Wed Mar 11 2020 Michael McQueen

Decades ago, the prospect of talking to someone on the other side of the world was unimaginable. Doing business with them, regularly coordinating with them and bridging the geographic and linguistic distance between you and them was even more incomprehensible. Now it is the norm.

While communication has evolved rapidly in recent decades with the advent of the mobile phone, fax machines, the internet, email and social media, the years to come will likely see communication become automated in some very significant ways.

Despite being what we consider one of our most human activities, communication is quickly being disrupted by the influence of automation.

Communicating fluidly with robots is soon to be a very normal and everyday activity that everyone, not just the tech gurus of Silicon Valley, will engage with.

Prime examples of this, Amazon’s Alexa-enabled Echo, along with Google Home and, most recently, Apple’s HomePod, have transformed the ways we interact with and rely upon technology in our day-to-day lives.[1]

Amazon’s Alexa is gaining knowledge at a rapid rate, making it ever more useful, reliable and easy to interact with. As of June 2017, the voice assistant had gained more than 14,000 ‘skills’.[2]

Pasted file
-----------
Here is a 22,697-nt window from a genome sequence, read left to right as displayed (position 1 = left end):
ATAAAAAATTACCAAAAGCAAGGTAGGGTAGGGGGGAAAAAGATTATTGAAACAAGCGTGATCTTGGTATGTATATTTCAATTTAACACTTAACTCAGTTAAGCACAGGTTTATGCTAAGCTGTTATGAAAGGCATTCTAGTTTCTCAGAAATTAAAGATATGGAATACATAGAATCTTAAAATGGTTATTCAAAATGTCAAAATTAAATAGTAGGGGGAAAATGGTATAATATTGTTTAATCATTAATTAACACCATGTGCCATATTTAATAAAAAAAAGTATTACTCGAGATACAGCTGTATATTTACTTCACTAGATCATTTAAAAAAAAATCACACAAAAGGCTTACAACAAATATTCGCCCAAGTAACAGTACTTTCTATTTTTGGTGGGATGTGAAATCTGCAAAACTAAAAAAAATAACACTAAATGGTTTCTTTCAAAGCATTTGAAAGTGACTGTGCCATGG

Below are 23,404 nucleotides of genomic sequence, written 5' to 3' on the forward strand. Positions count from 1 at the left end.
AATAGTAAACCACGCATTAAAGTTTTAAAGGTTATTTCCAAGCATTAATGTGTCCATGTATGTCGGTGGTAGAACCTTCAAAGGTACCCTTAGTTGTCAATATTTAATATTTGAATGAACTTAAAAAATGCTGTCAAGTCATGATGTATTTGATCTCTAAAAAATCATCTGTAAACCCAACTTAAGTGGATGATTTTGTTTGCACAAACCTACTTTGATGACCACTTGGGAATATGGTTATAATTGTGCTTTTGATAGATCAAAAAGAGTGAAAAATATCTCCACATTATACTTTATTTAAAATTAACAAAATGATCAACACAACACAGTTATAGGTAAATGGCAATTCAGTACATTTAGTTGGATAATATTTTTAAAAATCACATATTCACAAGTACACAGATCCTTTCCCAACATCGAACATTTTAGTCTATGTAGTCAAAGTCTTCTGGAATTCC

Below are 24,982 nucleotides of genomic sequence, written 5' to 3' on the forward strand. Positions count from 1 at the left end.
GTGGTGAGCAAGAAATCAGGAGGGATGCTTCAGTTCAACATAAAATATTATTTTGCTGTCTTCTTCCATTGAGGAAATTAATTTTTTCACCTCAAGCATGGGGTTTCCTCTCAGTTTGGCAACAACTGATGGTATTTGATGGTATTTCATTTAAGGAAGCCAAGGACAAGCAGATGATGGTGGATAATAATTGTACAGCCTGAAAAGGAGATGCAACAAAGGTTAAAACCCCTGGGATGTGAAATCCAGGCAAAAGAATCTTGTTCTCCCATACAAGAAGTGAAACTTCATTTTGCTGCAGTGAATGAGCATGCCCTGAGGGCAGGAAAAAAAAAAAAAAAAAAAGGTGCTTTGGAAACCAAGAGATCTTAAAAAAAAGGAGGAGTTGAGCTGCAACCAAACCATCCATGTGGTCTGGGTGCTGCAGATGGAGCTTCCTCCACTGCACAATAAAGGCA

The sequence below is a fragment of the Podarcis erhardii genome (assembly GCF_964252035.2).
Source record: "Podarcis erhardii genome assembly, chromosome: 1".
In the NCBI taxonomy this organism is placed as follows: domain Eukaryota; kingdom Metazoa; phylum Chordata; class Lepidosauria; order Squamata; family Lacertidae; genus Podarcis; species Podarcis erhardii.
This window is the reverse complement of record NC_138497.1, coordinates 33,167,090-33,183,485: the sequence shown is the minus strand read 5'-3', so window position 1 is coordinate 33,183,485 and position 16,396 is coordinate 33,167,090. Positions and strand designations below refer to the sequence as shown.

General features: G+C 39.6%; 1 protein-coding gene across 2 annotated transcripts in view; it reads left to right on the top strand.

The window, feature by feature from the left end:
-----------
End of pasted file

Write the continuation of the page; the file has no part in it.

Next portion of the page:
‘Hey Siri’ and ‘Alexa!’ have quickly woven themselves into the everyday language of everyday people.

While many of us are increasingly comfortable speaking to smart speakers in our homes, the reality is that you and I have been communicating with and relying on robots conversationally for a while now without even knowing it. 

I recently presented at a conference where the speaker following me began his address by mirroring his computer monitor with the big screen, logging in to a chat portal and starting an interaction with a call-centre customer service assistant named Kate. After answering a series of Kate’s chatty questions about the speaker’s age, health status and geographic location, Kate came up with a range of insurance product options that would be a good fit for him. The speaker selected one of the quotes and then progressed to the policy application process.

Watching this in real time, I was impressed with how seamless the quote process was. I was floored to discover that Kate didn’t actually exist – she was a computer-generated service assistant otherwise known as a ‘chatbot’.

If you’ve interacted with any large company online or even over the phone in recent months, there is every chance you were actually speaking with a chatbot like Kate rather than a real person. 

A few years ago, technology research leader Gartner estimated that by this year AI-powered chatbots will be responsible for a full 85 per cent of customer service interactions.[3] Forbes recently predicted that AI use in customer service will increase by 143% by late 2020.[4] It’s easy to see why companies are rushing to implement this automated customer service technology – after all, it costs a fraction of what human service assistants do. It is also far more efficient.